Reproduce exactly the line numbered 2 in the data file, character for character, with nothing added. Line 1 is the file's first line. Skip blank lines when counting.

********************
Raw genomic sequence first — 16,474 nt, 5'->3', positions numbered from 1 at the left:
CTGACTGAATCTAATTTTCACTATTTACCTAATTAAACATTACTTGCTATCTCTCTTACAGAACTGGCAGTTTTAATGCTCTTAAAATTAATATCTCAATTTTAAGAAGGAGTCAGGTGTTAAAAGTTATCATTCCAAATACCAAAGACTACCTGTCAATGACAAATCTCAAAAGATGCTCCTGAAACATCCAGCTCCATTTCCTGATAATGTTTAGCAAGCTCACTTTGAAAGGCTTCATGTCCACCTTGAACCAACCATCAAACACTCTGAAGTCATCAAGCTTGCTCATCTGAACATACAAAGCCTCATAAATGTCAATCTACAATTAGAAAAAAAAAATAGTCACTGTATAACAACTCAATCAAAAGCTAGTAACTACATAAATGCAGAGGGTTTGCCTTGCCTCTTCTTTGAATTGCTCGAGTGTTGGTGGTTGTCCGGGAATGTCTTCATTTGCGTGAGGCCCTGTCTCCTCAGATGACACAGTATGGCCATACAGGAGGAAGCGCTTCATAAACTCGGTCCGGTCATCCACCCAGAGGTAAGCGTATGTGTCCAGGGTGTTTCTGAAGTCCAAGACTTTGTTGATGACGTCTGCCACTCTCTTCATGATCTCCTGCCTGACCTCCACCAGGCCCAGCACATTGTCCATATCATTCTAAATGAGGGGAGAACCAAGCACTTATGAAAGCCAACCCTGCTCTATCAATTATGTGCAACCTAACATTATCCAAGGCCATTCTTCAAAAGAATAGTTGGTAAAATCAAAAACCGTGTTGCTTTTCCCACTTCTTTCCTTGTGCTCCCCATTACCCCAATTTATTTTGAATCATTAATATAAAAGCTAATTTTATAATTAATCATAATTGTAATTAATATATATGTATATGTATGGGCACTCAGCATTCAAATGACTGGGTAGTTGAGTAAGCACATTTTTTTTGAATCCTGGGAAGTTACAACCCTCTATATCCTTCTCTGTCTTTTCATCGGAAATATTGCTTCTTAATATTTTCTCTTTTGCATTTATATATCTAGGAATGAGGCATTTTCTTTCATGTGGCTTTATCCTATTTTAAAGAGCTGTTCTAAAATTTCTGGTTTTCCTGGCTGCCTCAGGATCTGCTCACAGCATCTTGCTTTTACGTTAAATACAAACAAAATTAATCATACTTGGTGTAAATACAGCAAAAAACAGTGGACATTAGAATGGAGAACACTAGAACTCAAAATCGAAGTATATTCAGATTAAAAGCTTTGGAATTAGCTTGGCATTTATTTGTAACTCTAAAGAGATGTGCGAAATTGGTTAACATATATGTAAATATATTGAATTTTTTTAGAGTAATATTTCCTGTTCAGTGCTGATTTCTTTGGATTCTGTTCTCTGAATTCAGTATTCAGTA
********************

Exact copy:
CTGACTGAATCTAATTTTCACTATTTACCTAATTAAACATTACTTGCTATCTCTCTTACAGAACTGGCAGTTTTAATGCTCTTAAAATTAATATCTCAATTTTAAGAAGGAGTCAGGTGTTAAAAGTTATCATTCCAAATACCAAAGACTACCTGTCAATGACAAATCTCAAAAGATGCTCCTGAAACATCCAGCTCCATTTCCTGATAATGTTTAGCAAGCTCACTTTGAAAGGCTTCATGTCCACCTTGAACCAACCATCAAACACTCTGAAGTCATCAAGCTTGCTCATCTGAACATACAAAGCCTCATAAATGTCAATCTACAATTAGAAAAAAAAAATAGTCACTGTATAACAACTCAATCAAAAGCTAGTAACTACATAAATGCAGAGGGTTTGCCTTGCCTCTTCTTTGAATTGCTCGAGTGTTGGTGGTTGTCCGGGAATGTCTTCATTTGCGTGAGGCCCTGTCTCCTCAGATGACACAGTATGGCCATACAGGAGGAAGCGCTTCATAAACTCGGTCCGGTCATCCACCCAGAGGTAAGCGTATGTGTCCAGGGTGTTTCTGAAGTCCAAGACTTTGTTGATGACGTCTGCCACTCTCTTCATGATCTCCTGCCTGACCTCCACCAGGCCCAGCACATTGTCCATATCATTCTAAATGAGGGGAGAACCAAGCACTTATGAAAGCCAACCCTGCTCTATCAATTATGTGCAACCTAACATTATCCAAGGCCATTCTTCAAAAGAATAGTTGGTAAAATCAAAAACCGTGTTGCTTTTCCCACTTCTTTCCTTGTGCTCCCCATTACCCCAATTTATTTTGAATCATTAATATAAAAGCTAATTTTATAATTAATCATAATTGTAATTAATATATATGTATATGTATGGGCACTCAGCATTCAAATGACTGGGTAGTTGAGTAAGCACATTTTTTTTGAATCCTGGGAAGTTACAACCCTCTATATCCTTCTCTGTCTTTTCATCGGAAATATTGCTTCTTAATATTTTCTCTTTTGCATTTATATATCTAGGAATGAGGCATTTTCTTTCATGTGGCTTTATCCTATTTTAAAGAGCTGTTCTAAAATTTCTGGTTTTCCTGGCTGCCTCAGGATCTGCTCACAGCATCTTGCTTTTACGTTAAATACAAACAAAATTAATCATACTTGGTGTAAATACAGCAAAAAACAGTGGACATTAGAATGGAGAACACTAGAACTCAAAATCGAAGTATATTCAGATTAAAAGCTTTGGAATTAGCTTGGCATTTATTTGTAACTCTAAAGAGATGTGCGAAATTGGTTAACATATATGTAAATATATTGAATTTTTTTAGAGTAATATTTCCTGTTCAGTGCTGATTTCTTTGGATTCTGTTCTCTGAATTCAGTATTCAGTA